• Domestic physical, emotional, verbal, or sexual abuse
  • Any forms of child abuse
  • Physical or emotional incest
  • Elder abuse
  • Kidnapping or hostage-taking
  • Human trafficking
  • Religious extremism or cults

Signs of Trauma Bonding

trauma bonding

Trauma bonding has many signs, and while some trauma bond relationships may show many of the signs below, some may only display a select few. The trauma bonding signs are incredibly similar to those of the well-known Stockholm syndrome and often result in similar sympathizing and rationalizing of the abuse by the victim.

The most common trauma bonding signs include: 

  1. Showing symptoms of post-traumatic stress disorder (PTSD)
  2. Experiencing a strong emotional bond with the perpetrator
  3. Gratitude for small acts of kindness by the perpetrator
  4. Denying the abuse or rationalizing it
  5.  Hyper-focused on the perpetrator’s wants and needs
  6. Accepting and agreeing with the perpetrator’s point of view
  7. Acting in ways that are contrary to their own values to appease the perpetrator
  8. Perceiving anyone who encourages them to escape from the abusive relationship as an enemy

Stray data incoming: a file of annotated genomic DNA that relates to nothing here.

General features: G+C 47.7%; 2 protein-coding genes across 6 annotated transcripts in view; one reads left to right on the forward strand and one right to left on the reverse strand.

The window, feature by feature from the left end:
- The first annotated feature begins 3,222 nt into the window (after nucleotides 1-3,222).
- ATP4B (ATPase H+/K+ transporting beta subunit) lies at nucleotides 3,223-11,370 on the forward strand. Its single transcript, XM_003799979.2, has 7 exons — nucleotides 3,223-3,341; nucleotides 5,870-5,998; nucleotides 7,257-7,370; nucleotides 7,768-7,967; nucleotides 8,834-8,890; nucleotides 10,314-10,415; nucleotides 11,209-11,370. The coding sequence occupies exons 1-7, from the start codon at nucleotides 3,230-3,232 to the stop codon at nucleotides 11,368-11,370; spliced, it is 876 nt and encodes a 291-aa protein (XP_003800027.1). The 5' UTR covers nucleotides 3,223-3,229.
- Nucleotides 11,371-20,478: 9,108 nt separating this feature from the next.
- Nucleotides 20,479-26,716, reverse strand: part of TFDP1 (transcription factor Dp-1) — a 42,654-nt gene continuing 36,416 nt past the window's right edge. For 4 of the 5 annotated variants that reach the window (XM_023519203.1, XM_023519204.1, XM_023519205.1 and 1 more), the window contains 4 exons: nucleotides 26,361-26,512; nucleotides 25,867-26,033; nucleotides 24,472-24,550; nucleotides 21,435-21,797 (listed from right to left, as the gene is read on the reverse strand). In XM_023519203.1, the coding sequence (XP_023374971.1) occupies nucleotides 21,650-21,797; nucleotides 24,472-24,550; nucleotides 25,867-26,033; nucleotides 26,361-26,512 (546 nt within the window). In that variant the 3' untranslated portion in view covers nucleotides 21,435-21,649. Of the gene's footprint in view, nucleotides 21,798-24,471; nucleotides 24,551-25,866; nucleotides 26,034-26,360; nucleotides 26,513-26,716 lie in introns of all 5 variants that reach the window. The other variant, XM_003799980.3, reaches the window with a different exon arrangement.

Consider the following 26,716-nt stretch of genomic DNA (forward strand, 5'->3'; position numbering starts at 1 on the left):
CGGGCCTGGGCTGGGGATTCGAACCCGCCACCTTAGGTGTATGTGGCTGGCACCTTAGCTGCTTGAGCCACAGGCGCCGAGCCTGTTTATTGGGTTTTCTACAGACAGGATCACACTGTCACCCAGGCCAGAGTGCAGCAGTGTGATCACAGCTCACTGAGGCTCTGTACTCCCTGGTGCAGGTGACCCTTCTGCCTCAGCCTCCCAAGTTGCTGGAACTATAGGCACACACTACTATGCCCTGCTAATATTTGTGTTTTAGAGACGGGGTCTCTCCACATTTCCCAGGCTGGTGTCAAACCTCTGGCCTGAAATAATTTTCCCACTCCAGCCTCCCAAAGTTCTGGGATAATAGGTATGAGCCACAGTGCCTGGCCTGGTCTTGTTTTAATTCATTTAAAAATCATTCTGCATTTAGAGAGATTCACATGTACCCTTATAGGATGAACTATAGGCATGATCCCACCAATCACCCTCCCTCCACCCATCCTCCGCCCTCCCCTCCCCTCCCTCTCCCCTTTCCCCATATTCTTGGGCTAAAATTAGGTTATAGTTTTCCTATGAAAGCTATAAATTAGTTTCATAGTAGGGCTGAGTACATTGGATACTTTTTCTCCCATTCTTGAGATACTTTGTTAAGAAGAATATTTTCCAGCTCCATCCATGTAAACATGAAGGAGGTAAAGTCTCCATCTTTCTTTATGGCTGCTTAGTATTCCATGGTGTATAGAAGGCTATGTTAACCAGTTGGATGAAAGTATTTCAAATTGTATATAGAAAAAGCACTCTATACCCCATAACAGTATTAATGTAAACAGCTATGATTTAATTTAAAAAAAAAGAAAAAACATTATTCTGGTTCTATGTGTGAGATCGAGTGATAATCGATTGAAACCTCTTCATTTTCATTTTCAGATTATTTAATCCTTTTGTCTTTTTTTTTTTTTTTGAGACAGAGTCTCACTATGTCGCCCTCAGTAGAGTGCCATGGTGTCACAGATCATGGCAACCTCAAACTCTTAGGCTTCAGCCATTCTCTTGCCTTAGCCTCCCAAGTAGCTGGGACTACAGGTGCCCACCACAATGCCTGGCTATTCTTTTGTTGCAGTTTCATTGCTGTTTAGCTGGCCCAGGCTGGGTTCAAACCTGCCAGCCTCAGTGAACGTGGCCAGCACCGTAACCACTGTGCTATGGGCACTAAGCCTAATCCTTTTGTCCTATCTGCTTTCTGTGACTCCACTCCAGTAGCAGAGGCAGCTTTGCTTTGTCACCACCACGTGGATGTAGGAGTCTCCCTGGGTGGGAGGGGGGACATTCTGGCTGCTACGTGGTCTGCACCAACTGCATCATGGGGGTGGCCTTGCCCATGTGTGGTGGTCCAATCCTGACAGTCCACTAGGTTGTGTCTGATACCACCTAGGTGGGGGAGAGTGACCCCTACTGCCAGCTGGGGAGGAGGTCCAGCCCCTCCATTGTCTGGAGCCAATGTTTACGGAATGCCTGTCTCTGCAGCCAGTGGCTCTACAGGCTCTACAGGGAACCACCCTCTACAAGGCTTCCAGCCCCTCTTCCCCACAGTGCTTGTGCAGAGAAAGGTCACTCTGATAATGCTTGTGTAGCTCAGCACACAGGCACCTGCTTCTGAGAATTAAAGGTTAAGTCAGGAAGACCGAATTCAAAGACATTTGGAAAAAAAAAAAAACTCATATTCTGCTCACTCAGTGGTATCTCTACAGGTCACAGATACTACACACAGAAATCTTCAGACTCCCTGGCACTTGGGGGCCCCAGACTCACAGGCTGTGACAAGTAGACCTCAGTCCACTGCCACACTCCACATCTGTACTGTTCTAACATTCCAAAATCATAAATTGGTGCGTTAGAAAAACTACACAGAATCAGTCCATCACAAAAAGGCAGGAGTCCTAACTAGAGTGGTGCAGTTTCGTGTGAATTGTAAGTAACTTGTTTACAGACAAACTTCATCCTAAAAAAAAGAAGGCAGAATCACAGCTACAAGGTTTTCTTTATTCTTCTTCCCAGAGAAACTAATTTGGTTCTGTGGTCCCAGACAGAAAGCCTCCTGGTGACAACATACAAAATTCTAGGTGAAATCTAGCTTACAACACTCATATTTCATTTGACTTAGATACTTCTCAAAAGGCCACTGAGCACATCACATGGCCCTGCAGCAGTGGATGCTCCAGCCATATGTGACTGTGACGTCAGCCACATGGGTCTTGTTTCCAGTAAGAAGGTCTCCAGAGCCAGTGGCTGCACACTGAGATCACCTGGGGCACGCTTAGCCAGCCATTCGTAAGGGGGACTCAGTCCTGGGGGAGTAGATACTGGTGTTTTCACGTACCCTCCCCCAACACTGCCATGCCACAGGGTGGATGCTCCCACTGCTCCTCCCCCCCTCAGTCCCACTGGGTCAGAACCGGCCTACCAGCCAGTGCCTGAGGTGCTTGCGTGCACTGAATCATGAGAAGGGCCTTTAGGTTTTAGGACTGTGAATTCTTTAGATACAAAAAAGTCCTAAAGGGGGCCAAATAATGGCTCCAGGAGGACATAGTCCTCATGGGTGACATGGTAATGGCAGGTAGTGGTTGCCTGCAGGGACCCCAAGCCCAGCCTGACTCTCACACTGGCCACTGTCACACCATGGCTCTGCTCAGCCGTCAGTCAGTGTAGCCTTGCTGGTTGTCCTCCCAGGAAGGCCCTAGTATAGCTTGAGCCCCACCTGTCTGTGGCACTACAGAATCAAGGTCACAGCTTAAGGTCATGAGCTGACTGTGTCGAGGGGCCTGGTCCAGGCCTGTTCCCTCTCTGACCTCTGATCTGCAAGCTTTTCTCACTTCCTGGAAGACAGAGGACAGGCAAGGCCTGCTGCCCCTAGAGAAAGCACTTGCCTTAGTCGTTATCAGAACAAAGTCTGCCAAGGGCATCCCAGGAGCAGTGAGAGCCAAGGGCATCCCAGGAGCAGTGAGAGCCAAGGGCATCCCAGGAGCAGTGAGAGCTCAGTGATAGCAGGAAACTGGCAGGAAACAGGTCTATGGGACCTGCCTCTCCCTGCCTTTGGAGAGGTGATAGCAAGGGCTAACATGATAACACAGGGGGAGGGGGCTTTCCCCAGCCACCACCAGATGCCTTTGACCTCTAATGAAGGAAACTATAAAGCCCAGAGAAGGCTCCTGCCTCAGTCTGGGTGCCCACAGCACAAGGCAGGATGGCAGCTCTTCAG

9. Difficulty leaving the abusive relationship 

Causes of Trauma Bonding

A study found that the most significant causes of trauma bonding are perceived power imbalances and intermittent abuse.

Power Imbalance
The victim in the trauma bond relationship is conditioned to see themselves as inferior or less powerful than their abuser. They are frequently the target of several types of abuse, including sexual, physical, emotional, and financial. They eventually become convinced that their well-being depends on the abuser being kept happy or satisfied.

Intermittent Abuse
The intermittent abuse is often one of the biggest reasons it can be difficult to heal from the trauma of domestic abuse since there is a cycle that gives the victim the impression that “it’s not always bad.” The bad times are often followed by apologies and promises of improvement or treatment that go unfulfilled.

Aside from the two primary causes noted above, polyvictimization is another possible cause of trauma bonding. Polyvictimization, or complex trauma, is when someone is the victim of multiple types of abuse. Research has shown that polyvictimization is far more powerful than experiencing one type of abuse on multiple occasions.3

Trauma Bond vs. Love

To be in a loving relationship, the following traits must be present:

  • Physical and emotional safety
  • Mutual respect
  • Trust and support
  • Honesty
  • Shared responsibilities
  • Fairness